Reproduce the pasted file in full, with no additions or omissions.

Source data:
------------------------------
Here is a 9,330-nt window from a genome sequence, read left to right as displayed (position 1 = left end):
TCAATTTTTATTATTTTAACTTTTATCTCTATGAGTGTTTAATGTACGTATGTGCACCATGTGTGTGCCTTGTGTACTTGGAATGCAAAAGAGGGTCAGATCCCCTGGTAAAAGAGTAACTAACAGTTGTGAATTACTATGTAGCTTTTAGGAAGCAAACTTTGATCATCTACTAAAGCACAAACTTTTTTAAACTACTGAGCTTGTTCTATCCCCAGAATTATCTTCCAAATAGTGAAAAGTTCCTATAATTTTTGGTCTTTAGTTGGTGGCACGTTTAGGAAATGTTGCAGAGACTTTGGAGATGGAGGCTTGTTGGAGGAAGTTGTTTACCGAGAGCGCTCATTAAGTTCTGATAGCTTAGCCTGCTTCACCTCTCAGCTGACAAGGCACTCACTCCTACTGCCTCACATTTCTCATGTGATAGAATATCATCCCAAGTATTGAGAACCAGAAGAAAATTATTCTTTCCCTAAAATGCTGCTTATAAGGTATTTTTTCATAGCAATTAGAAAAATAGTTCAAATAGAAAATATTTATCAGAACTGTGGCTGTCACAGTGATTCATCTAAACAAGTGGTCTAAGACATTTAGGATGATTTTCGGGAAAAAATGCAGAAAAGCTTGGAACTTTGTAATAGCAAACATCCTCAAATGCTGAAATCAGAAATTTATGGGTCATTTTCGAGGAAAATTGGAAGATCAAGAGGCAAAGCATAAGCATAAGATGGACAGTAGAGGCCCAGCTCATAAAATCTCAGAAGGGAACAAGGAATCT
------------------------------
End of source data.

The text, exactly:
Here is a 9,330-nt window from a genome sequence, read left to right as displayed (position 1 = left end):
TCAATTTTTATTATTTTAACTTTTATCTCTATGAGTGTTTAATGTACGTATGTGCACCATGTGTGTGCCTTGTGTACTTGGAATGCAAAAGAGGGTCAGATCCCCTGGTAAAAGAGTAACTAACAGTTGTGAATTACTATGTAGCTTTTAGGAAGCAAACTTTGATCATCTACTAAAGCACAAACTTTTTTAAACTACTGAGCTTGTTCTATCCCCAGAATTATCTTCCAAATAGTGAAAAGTTCCTATAATTTTTGGTCTTTAGTTGGTGGCACGTTTAGGAAATGTTGCAGAGACTTTGGAGATGGAGGCTTGTTGGAGGAAGTTGTTTACCGAGAGCGCTCATTAAGTTCTGATAGCTTAGCCTGCTTCACCTCTCAGCTGACAAGGCACTCACTCCTACTGCCTCACATTTCTCATGTGATAGAATATCATCCCAAGTATTGAGAACCAGAAGAAAATTATTCTTTCCCTAAAATGCTGCTTATAAGGTATTTTTTCATAGCAATTAGAAAAATAGTTCAAATAGAAAATATTTATCAGAACTGTGGCTGTCACAGTGATTCATCTAAACAAGTGGTCTAAGACATTTAGGATGATTTTCGGGAAAAAATGCAGAAAAGCTTGGAACTTTGTAATAGCAAACATCCTCAAATGCTGAAATCAGAAATTTATGGGTCATTTTCGAGGAAAATTGGAAGATCAAGAGGCAAAGCATAAGCATAAGATGGACAGTAGAGGCCCAGCTCATAAAATCTCAGAAGGGAACAAGGAATCT